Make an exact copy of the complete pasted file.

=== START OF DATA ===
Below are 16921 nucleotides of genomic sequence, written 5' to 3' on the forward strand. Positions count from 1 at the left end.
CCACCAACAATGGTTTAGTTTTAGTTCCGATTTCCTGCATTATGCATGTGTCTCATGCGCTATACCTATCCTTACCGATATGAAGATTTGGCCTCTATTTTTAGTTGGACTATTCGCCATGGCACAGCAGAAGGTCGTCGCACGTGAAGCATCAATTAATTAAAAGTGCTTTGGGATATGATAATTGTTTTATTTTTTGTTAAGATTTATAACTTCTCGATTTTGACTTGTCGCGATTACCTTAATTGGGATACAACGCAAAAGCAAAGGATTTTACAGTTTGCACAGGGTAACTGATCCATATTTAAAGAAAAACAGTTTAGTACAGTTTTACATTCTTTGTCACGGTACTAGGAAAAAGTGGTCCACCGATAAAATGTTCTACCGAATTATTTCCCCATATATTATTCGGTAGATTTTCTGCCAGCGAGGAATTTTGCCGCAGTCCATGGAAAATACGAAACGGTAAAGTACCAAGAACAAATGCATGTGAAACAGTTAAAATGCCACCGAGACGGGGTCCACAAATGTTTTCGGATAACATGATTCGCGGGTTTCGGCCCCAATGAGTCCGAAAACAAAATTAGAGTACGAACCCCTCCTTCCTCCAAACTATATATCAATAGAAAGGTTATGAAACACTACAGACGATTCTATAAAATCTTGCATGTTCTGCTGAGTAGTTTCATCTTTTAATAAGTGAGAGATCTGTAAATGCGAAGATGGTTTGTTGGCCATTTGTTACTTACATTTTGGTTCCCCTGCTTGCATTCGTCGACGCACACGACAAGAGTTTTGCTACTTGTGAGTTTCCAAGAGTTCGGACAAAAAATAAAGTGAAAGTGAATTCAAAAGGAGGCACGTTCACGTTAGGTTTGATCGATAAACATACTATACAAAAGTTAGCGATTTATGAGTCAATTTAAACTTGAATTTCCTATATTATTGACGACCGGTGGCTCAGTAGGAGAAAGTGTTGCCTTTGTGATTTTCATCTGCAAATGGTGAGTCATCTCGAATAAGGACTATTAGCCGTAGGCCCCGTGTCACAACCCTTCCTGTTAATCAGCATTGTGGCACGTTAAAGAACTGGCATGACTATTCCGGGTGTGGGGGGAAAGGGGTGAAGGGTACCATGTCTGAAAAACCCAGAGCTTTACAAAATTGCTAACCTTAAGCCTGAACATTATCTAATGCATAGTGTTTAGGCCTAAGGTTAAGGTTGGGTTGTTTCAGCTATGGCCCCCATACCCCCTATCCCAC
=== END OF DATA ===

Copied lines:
Below are 16921 nucleotides of genomic sequence, written 5' to 3' on the forward strand. Positions count from 1 at the left end.
CCACCAACAATGGTTTAGTTTTAGTTCCGATTTCCTGCATTATGCATGTGTCTCATGCGCTATACCTATCCTTACCGATATGAAGATTTGGCCTCTATTTTTAGTTGGACTATTCGCCATGGCACAGCAGAAGGTCGTCGCACGTGAAGCATCAATTAATTAAAAGTGCTTTGGGATATGATAATTGTTTTATTTTTTGTTAAGATTTATAACTTCTCGATTTTGACTTGTCGCGATTACCTTAATTGGGATACAACGCAAAAGCAAAGGATTTTACAGTTTGCACAGGGTAACTGATCCATATTTAAAGAAAAACAGTTTAGTACAGTTTTACATTCTTTGTCACGGTACTAGGAAAAAGTGGTCCACCGATAAAATGTTCTACCGAATTATTTCCCCATATATTATTCGGTAGATTTTCTGCCAGCGAGGAATTTTGCCGCAGTCCATGGAAAATACGAAACGGTAAAGTACCAAGAACAAATGCATGTGAAACAGTTAAAATGCCACCGAGACGGGGTCCACAAATGTTTTCGGATAACATGATTCGCGGGTTTCGGCCCCAATGAGTCCGAAAACAAAATTAGAGTACGAACCCCTCCTTCCTCCAAACTATATATCAATAGAAAGGTTATGAAACACTACAGACGATTCTATAAAATCTTGCATGTTCTGCTGAGTAGTTTCATCTTTTAATAAGTGAGAGATCTGTAAATGCGAAGATGGTTTGTTGGCCATTTGTTACTTACATTTTGGTTCCCCTGCTTGCATTCGTCGACGCACACGACAAGAGTTTTGCTACTTGTGAGTTTCCAAGAGTTCGGACAAAAAATAAAGTGAAAGTGAATTCAAAAGGAGGCACGTTCACGTTAGGTTTGATCGATAAACATACTATACAAAAGTTAGCGATTTATGAGTCAATTTAAACTTGAATTTCCTATATTATTGACGACCGGTGGCTCAGTAGGAGAAAGTGTTGCCTTTGTGATTTTCATCTGCAAATGGTGAGTCATCTCGAATAAGGACTATTAGCCGTAGGCCCCGTGTCACAACCCTTCCTGTTAATCAGCATTGTGGCACGTTAAAGAACTGGCATGACTATTCCGGGTGTGGGGGGAAAGGGGTGAAGGGTACCATGTCTGAAAAACCCAGAGCTTTACAAAATTGCTAACCTTAAGCCTGAACATTATCTAATGCATAGTGTTTAGGCCTAAGGTTAAGGTTGGGTTGTTTCAGCTATGGCCCCCATACCCCCTATCCCAC